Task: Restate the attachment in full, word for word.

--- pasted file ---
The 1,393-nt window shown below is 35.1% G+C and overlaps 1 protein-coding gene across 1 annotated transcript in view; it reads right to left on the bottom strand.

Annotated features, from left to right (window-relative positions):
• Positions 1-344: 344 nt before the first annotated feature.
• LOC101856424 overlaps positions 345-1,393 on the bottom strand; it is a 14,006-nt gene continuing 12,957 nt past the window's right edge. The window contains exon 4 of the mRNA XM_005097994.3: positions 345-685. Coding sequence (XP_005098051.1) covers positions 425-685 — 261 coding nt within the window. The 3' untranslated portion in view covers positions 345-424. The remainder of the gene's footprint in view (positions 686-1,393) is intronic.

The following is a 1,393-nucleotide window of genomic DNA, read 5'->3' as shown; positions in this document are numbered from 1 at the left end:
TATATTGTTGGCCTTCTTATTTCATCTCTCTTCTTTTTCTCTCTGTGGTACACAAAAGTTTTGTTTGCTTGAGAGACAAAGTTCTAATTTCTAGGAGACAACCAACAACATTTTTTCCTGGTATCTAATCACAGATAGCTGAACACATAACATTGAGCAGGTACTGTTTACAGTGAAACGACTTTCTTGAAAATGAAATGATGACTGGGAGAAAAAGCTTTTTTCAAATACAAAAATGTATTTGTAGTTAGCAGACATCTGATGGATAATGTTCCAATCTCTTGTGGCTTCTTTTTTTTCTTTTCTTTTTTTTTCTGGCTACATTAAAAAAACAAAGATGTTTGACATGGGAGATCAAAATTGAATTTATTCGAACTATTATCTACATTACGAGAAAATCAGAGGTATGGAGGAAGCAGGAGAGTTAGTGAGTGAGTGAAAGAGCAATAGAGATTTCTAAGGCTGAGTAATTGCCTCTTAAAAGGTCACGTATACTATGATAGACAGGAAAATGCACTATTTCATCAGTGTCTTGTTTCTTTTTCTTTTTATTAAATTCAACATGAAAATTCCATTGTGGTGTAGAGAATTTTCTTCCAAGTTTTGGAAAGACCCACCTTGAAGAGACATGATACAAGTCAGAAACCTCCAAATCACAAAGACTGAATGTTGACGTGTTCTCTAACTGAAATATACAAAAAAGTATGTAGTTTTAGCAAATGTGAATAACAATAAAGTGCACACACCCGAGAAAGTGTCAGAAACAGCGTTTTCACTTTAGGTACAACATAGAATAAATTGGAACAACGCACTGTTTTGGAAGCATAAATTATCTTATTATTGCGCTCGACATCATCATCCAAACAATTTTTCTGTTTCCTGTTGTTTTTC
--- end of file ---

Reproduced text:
The 1,393-nt window shown below is 35.1% G+C and overlaps 1 protein-coding gene across 1 annotated transcript in view; it reads right to left on the bottom strand.

Annotated features, from left to right (window-relative positions):
• Positions 1-344: 344 nt before the first annotated feature.
• LOC101856424 overlaps positions 345-1,393 on the bottom strand; it is a 14,006-nt gene continuing 12,957 nt past the window's right edge. The window contains exon 4 of the mRNA XM_005097994.3: positions 345-685. Coding sequence (XP_005098051.1) covers positions 425-685 — 261 coding nt within the window. The 3' untranslated portion in view covers positions 345-424. The remainder of the gene's footprint in view (positions 686-1,393) is intronic.

The following is a 1,393-nucleotide window of genomic DNA, read 5'->3' as shown; positions in this document are numbered from 1 at the left end:
TATATTGTTGGCCTTCTTATTTCATCTCTCTTCTTTTTCTCTCTGTGGTACACAAAAGTTTTGTTTGCTTGAGAGACAAAGTTCTAATTTCTAGGAGACAACCAACAACATTTTTTCCTGGTATCTAATCACAGATAGCTGAACACATAACATTGAGCAGGTACTGTTTACAGTGAAACGACTTTCTTGAAAATGAAATGATGACTGGGAGAAAAAGCTTTTTTCAAATACAAAAATGTATTTGTAGTTAGCAGACATCTGATGGATAATGTTCCAATCTCTTGTGGCTTCTTTTTTTTCTTTTCTTTTTTTTTCTGGCTACATTAAAAAAACAAAGATGTTTGACATGGGAGATCAAAATTGAATTTATTCGAACTATTATCTACATTACGAGAAAATCAGAGGTATGGAGGAAGCAGGAGAGTTAGTGAGTGAGTGAAAGAGCAATAGAGATTTCTAAGGCTGAGTAATTGCCTCTTAAAAGGTCACGTATACTATGATAGACAGGAAAATGCACTATTTCATCAGTGTCTTGTTTCTTTTTCTTTTTATTAAATTCAACATGAAAATTCCATTGTGGTGTAGAGAATTTTCTTCCAAGTTTTGGAAAGACCCACCTTGAAGAGACATGATACAAGTCAGAAACCTCCAAATCACAAAGACTGAATGTTGACGTGTTCTCTAACTGAAATATACAAAAAAGTATGTAGTTTTAGCAAATGTGAATAACAATAAAGTGCACACACCCGAGAAAGTGTCAGAAACAGCGTTTTCACTTTAGGTACAACATAGAATAAATTGGAACAACGCACTGTTTTGGAAGCATAAATTATCTTATTATTGCGCTCGACATCATCATCCAAACAATTTTTCTGTTTCCTGTTGTTTTTC